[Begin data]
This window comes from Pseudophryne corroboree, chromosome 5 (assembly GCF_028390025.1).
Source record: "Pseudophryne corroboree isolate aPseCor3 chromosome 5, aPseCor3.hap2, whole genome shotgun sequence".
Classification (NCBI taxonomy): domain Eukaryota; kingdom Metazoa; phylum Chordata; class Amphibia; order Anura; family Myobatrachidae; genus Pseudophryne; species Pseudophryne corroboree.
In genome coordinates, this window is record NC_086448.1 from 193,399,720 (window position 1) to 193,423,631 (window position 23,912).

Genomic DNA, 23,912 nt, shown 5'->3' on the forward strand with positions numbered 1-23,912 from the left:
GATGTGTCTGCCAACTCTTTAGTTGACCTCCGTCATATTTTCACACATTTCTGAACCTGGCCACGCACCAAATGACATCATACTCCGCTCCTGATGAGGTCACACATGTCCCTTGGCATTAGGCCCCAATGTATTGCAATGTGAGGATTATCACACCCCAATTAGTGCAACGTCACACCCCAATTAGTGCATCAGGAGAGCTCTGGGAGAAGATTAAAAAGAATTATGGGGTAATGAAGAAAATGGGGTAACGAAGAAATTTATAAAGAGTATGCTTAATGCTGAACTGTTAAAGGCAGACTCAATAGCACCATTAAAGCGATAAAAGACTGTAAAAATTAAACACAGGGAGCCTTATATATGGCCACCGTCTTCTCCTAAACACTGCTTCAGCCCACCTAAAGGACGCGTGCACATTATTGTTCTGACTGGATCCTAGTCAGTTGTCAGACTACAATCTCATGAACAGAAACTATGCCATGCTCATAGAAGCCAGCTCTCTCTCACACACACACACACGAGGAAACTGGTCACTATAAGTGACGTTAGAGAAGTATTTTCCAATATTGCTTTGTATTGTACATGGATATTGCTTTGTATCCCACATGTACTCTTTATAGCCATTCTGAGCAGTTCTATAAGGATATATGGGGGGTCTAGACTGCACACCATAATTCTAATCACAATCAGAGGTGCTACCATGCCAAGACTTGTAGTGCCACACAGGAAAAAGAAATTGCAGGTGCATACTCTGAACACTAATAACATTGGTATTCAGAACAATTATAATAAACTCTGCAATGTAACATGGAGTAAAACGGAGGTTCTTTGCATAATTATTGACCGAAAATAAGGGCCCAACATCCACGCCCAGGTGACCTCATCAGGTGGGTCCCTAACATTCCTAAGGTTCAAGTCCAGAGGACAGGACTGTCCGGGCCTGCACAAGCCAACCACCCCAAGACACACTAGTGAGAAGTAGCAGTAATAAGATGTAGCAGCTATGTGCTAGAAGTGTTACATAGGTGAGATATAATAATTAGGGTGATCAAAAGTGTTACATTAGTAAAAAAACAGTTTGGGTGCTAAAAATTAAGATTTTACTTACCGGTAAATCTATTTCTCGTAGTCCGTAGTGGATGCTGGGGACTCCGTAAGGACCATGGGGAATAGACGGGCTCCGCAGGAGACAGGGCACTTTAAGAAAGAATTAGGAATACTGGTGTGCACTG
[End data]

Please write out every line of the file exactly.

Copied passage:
This window comes from Pseudophryne corroboree, chromosome 5 (assembly GCF_028390025.1).
Source record: "Pseudophryne corroboree isolate aPseCor3 chromosome 5, aPseCor3.hap2, whole genome shotgun sequence".
Classification (NCBI taxonomy): domain Eukaryota; kingdom Metazoa; phylum Chordata; class Amphibia; order Anura; family Myobatrachidae; genus Pseudophryne; species Pseudophryne corroboree.
In genome coordinates, this window is record NC_086448.1 from 193,399,720 (window position 1) to 193,423,631 (window position 23,912).

Genomic DNA, 23,912 nt, shown 5'->3' on the forward strand with positions numbered 1-23,912 from the left:
GATGTGTCTGCCAACTCTTTAGTTGACCTCCGTCATATTTTCACACATTTCTGAACCTGGCCACGCACCAAATGACATCATACTCCGCTCCTGATGAGGTCACACATGTCCCTTGGCATTAGGCCCCAATGTATTGCAATGTGAGGATTATCACACCCCAATTAGTGCAACGTCACACCCCAATTAGTGCATCAGGAGAGCTCTGGGAGAAGATTAAAAAGAATTATGGGGTAATGAAGAAAATGGGGTAACGAAGAAATTTATAAAGAGTATGCTTAATGCTGAACTGTTAAAGGCAGACTCAATAGCACCATTAAAGCGATAAAAGACTGTAAAAATTAAACACAGGGAGCCTTATATATGGCCACCGTCTTCTCCTAAACACTGCTTCAGCCCACCTAAAGGACGCGTGCACATTATTGTTCTGACTGGATCCTAGTCAGTTGTCAGACTACAATCTCATGAACAGAAACTATGCCATGCTCATAGAAGCCAGCTCTCTCTCACACACACACACACGAGGAAACTGGTCACTATAAGTGACGTTAGAGAAGTATTTTCCAATATTGCTTTGTATTGTACATGGATATTGCTTTGTATCCCACATGTACTCTTTATAGCCATTCTGAGCAGTTCTATAAGGATATATGGGGGGTCTAGACTGCACACCATAATTCTAATCACAATCAGAGGTGCTACCATGCCAAGACTTGTAGTGCCACACAGGAAAAAGAAATTGCAGGTGCATACTCTGAACACTAATAACATTGGTATTCAGAACAATTATAATAAACTCTGCAATGTAACATGGAGTAAAACGGAGGTTCTTTGCATAATTATTGACCGAAAATAAGGGCCCAACATCCACGCCCAGGTGACCTCATCAGGTGGGTCCCTAACATTCCTAAGGTTCAAGTCCAGAGGACAGGACTGTCCGGGCCTGCACAAGCCAACCACCCCAAGACACACTAGTGAGAAGTAGCAGTAATAAGATGTAGCAGCTATGTGCTAGAAGTGTTACATAGGTGAGATATAATAATTAGGGTGATCAAAAGTGTTACATTAGTAAAAAAACAGTTTGGGTGCTAAAAATTAAGATTTTACTTACCGGTAAATCTATTTCTCGTAGTCCGTAGTGGATGCTGGGGACTCCGTAAGGACCATGGGGAATAGACGGGCTCCGCAGGAGACAGGGCACTTTAAGAAAGAATTAGGAATACTGGTGTGCACTG